Legislators ask DEC to hold off on mute swan plan

The DEC aims to kill or capture all mute swans by 2025. (Vera Chinese file photo)
The DEC aims to kill or capture all mute swans by 2025. (Vera Chinese file photo)

The proposed death sentence for New York State’s muted swans would get a two-year reprieve under a plan co-sponsored by South Fork Assemblyman Fred Thiele. 

The state Department of Environmental Conservation recently unveiled a “Draft Mute Swan Management Plan” that would “eliminate free-ranging mute swans from New York by 2025.”

But legislation sponsored by Mr. Thiele (I-Sag Harbor) and state senators Tony Avella (D-Queens) and Steve Cymbrowitz (D-Brooklyn) would require the DEC to demonstrate the actual damage to the environment or other species that have been caused by the estimated 2,200 mute swans across the state, most of which are on Long Island and in the lower Hudson Valley area.

“Wildlife experts, rehabilitators and environmentalists do not unanimously agree that exterminating the mute swan population is justified,” Mr. Thiele said in a press release issued Saturday. “In addition, there is debate among such experts about whether the planned eradication of the mute swan population is even minimally beneficial to the eco-system or to our environment. Therefore, it is incumbent on the Department of Environmental Conservation to illustrate the necessity of eradicating this non-native species by demonstrating the actual damage to the environment or other species caused by mute swans.”

The DEC plan states that mute swans are “a non-native, invasive species, brought to North America from Eurasia for ornamental purposes in the late 1800s,” and that they “can cause a variety of problems, including aggressive behavior towards people, destruction of submerged aquatic vegetation, displacement of native wildlife species, degradation of water quality, and potential hazards to aviation.”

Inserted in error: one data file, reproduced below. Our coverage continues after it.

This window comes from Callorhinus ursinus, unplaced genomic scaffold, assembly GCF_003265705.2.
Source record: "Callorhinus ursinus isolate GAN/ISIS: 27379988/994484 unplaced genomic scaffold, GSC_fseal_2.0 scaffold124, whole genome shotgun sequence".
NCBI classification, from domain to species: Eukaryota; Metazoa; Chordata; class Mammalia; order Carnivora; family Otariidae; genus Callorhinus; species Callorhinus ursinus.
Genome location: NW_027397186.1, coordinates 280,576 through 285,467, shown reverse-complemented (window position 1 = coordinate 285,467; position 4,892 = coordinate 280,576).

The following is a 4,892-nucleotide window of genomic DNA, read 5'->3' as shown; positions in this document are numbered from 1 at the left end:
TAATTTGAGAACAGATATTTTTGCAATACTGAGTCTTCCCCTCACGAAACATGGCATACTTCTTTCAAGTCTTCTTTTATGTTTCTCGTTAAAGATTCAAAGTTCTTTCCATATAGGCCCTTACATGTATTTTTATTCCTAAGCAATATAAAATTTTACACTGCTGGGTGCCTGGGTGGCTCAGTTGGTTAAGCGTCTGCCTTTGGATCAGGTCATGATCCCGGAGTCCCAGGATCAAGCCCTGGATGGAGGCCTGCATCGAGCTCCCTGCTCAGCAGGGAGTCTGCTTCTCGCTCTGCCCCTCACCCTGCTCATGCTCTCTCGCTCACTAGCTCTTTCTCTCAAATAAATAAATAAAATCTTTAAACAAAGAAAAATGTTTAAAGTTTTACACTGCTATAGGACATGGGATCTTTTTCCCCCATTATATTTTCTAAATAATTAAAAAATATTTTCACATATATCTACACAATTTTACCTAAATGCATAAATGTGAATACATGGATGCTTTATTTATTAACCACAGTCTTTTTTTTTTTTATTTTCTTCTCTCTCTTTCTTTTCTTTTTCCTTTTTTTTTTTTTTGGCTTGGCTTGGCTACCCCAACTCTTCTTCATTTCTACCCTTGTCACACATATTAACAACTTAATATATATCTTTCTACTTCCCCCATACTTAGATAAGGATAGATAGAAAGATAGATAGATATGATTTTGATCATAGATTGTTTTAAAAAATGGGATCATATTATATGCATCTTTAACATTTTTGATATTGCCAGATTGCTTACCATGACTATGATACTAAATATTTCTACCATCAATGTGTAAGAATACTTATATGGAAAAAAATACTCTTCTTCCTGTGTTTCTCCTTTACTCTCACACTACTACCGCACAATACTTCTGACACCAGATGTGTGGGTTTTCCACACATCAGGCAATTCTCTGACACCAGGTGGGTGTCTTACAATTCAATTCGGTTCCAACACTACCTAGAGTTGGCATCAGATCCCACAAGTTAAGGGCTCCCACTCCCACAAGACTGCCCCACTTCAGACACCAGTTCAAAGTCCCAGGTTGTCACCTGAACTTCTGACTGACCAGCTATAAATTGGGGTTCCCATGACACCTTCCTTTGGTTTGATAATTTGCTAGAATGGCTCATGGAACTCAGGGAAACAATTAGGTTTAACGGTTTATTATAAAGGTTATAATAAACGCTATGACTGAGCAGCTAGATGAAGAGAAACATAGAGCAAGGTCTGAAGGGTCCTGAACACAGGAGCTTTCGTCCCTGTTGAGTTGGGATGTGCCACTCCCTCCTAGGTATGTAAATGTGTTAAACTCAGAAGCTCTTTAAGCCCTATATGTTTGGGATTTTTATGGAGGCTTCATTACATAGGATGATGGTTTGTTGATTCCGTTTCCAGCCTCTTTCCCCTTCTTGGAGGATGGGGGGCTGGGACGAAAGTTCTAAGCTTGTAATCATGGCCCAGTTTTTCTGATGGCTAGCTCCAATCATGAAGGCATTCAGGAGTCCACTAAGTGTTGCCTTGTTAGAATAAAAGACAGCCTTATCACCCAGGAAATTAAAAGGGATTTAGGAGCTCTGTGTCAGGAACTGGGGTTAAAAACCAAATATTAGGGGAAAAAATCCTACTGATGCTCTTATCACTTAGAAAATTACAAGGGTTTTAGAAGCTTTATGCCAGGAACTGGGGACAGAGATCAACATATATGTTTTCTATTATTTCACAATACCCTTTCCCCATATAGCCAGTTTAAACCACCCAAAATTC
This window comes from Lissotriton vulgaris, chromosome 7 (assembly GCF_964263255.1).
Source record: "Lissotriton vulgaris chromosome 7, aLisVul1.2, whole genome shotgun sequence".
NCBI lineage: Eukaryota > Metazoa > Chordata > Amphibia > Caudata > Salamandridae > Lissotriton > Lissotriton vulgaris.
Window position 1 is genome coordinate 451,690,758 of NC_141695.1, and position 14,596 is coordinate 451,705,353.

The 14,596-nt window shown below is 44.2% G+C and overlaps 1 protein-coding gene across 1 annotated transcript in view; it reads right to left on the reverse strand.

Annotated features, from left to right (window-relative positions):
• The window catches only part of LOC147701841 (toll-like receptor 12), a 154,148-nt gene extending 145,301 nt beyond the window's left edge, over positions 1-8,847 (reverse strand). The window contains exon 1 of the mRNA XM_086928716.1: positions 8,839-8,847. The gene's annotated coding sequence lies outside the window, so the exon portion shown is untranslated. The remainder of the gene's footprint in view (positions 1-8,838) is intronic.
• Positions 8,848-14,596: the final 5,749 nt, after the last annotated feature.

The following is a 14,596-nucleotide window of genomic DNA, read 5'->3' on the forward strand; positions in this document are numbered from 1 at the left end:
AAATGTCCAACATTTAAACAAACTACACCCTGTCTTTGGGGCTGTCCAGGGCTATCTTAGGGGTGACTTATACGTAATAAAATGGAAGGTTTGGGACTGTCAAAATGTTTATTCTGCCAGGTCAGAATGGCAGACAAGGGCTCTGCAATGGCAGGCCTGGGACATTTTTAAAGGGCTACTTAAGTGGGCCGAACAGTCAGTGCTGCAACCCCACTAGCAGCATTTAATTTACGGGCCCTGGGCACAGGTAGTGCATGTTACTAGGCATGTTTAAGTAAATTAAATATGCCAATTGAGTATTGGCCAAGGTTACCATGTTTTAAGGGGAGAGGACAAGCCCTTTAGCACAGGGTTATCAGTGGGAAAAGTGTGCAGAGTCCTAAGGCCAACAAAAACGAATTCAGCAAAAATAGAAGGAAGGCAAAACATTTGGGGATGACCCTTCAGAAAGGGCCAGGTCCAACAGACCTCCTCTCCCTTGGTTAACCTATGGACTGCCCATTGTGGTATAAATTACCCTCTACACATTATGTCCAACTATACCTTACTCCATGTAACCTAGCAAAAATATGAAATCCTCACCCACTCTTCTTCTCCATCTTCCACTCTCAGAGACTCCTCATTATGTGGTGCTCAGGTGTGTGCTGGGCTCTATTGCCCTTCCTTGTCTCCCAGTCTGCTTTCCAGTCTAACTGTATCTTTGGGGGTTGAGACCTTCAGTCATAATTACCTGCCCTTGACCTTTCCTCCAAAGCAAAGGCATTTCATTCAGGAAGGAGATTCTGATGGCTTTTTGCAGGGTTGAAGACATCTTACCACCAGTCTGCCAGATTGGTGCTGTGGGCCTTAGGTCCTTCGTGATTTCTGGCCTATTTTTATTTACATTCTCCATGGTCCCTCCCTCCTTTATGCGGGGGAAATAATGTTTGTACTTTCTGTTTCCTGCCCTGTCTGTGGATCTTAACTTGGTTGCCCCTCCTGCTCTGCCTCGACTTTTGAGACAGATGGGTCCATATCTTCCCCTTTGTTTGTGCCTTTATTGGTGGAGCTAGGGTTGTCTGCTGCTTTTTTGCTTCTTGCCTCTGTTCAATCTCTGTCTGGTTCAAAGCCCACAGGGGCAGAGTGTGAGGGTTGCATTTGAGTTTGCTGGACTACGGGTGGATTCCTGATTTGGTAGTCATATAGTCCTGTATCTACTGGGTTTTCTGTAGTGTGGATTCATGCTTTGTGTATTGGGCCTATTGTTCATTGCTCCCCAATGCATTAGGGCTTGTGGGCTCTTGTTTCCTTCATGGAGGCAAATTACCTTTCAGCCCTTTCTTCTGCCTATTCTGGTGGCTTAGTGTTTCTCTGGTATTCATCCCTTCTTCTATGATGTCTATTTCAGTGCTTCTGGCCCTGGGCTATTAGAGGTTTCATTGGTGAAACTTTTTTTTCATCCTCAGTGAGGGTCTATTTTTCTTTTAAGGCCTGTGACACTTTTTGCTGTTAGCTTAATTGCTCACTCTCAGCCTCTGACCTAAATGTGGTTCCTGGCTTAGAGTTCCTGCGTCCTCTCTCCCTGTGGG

The DEC proposal would authorize any property owner, land or water management authority, municipality or other responsible party to control or remove mute swans from their property for any reason.

The proposal states: “Various control methods may be authorized, including but not limited to: oiling, puncturing, shaking, freezing, replacing or removing eggs; destruction of nests; sterilization of birds; shooting; and capture and removal of swans to be euthanized or turned over to persons licensed to keep the birds in captivity.”

Mr. Thiele said the muted swans are often visible in local ponds and waterways on the East End and he hasn’t heard any complaints about them.

“My office has not received one report in all my years in office that the mute swan is a nuisance or an environmental problem,” Mr. Thiele said. “This legislation will require all concerned to take a step back and take a hard look before any irrevocable action is taken by the DEC.”

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